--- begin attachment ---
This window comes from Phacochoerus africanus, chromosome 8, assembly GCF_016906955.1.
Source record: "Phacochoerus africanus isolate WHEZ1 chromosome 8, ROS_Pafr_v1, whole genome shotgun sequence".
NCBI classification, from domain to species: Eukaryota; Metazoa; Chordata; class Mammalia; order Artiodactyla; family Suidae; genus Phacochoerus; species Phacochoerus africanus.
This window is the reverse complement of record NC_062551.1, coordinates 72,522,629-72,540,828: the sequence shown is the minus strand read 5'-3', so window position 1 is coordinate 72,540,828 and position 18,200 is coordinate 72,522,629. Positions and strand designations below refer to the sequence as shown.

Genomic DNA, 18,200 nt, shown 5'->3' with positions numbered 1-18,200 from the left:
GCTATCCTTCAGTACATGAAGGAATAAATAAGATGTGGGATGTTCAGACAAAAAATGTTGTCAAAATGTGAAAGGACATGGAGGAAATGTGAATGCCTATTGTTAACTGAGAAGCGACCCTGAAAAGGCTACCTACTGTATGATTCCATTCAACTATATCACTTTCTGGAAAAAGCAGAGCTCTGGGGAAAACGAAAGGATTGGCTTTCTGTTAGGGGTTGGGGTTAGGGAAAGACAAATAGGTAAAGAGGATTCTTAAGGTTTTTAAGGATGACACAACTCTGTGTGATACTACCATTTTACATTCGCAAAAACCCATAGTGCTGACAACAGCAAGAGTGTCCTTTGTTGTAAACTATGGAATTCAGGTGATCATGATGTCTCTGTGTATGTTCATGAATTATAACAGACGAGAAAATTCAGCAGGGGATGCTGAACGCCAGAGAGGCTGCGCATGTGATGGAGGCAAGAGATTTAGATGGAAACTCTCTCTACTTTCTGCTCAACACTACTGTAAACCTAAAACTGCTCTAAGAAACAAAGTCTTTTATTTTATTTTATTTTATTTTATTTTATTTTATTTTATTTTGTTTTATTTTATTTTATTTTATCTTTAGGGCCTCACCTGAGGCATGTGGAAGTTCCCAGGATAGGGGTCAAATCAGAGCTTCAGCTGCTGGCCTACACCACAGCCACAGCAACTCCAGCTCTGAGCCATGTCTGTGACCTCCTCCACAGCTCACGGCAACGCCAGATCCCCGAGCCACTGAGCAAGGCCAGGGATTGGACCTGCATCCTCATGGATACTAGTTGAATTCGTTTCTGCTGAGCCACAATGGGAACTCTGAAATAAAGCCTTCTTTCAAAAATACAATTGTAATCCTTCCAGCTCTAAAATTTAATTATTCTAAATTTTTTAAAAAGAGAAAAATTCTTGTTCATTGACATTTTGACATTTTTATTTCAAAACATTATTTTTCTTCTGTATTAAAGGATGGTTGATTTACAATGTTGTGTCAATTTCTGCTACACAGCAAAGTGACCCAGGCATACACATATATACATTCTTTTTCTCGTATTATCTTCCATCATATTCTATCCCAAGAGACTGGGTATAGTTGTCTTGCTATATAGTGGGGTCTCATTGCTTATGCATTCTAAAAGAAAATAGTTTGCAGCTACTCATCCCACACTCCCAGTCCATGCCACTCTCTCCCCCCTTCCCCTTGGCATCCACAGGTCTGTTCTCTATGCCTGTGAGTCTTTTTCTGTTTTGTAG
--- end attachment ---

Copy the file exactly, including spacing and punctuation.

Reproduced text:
This window comes from Phacochoerus africanus, chromosome 8, assembly GCF_016906955.1.
Source record: "Phacochoerus africanus isolate WHEZ1 chromosome 8, ROS_Pafr_v1, whole genome shotgun sequence".
NCBI classification, from domain to species: Eukaryota; Metazoa; Chordata; class Mammalia; order Artiodactyla; family Suidae; genus Phacochoerus; species Phacochoerus africanus.
This window is the reverse complement of record NC_062551.1, coordinates 72,522,629-72,540,828: the sequence shown is the minus strand read 5'-3', so window position 1 is coordinate 72,540,828 and position 18,200 is coordinate 72,522,629. Positions and strand designations below refer to the sequence as shown.

Genomic DNA, 18,200 nt, shown 5'->3' with positions numbered 1-18,200 from the left:
GCTATCCTTCAGTACATGAAGGAATAAATAAGATGTGGGATGTTCAGACAAAAAATGTTGTCAAAATGTGAAAGGACATGGAGGAAATGTGAATGCCTATTGTTAACTGAGAAGCGACCCTGAAAAGGCTACCTACTGTATGATTCCATTCAACTATATCACTTTCTGGAAAAAGCAGAGCTCTGGGGAAAACGAAAGGATTGGCTTTCTGTTAGGGGTTGGGGTTAGGGAAAGACAAATAGGTAAAGAGGATTCTTAAGGTTTTTAAGGATGACACAACTCTGTGTGATACTACCATTTTACATTCGCAAAAACCCATAGTGCTGACAACAGCAAGAGTGTCCTTTGTTGTAAACTATGGAATTCAGGTGATCATGATGTCTCTGTGTATGTTCATGAATTATAACAGACGAGAAAATTCAGCAGGGGATGCTGAACGCCAGAGAGGCTGCGCATGTGATGGAGGCAAGAGATTTAGATGGAAACTCTCTCTACTTTCTGCTCAACACTACTGTAAACCTAAAACTGCTCTAAGAAACAAAGTCTTTTATTTTATTTTATTTTATTTTATTTTATTTTATTTTATTTTGTTTTATTTTATTTTATTTTATCTTTAGGGCCTCACCTGAGGCATGTGGAAGTTCCCAGGATAGGGGTCAAATCAGAGCTTCAGCTGCTGGCCTACACCACAGCCACAGCAACTCCAGCTCTGAGCCATGTCTGTGACCTCCTCCACAGCTCACGGCAACGCCAGATCCCCGAGCCACTGAGCAAGGCCAGGGATTGGACCTGCATCCTCATGGATACTAGTTGAATTCGTTTCTGCTGAGCCACAATGGGAACTCTGAAATAAAGCCTTCTTTCAAAAATACAATTGTAATCCTTCCAGCTCTAAAATTTAATTATTCTAAATTTTTTAAAAAGAGAAAAATTCTTGTTCATTGACATTTTGACATTTTTATTTCAAAACATTATTTTTCTTCTGTATTAAAGGATGGTTGATTTACAATGTTGTGTCAATTTCTGCTACACAGCAAAGTGACCCAGGCATACACATATATACATTCTTTTTCTCGTATTATCTTCCATCATATTCTATCCCAAGAGACTGGGTATAGTTGTCTTGCTATATAGTGGGGTCTCATTGCTTATGCATTCTAAAAGAAAATAGTTTGCAGCTACTCATCCCACACTCCCAGTCCATGCCACTCTCTCCCCCCTTCCCCTTGGCATCCACAGGTCTGTTCTCTATGCCTGTGAGTCTTTTTCTGTTTTGTAG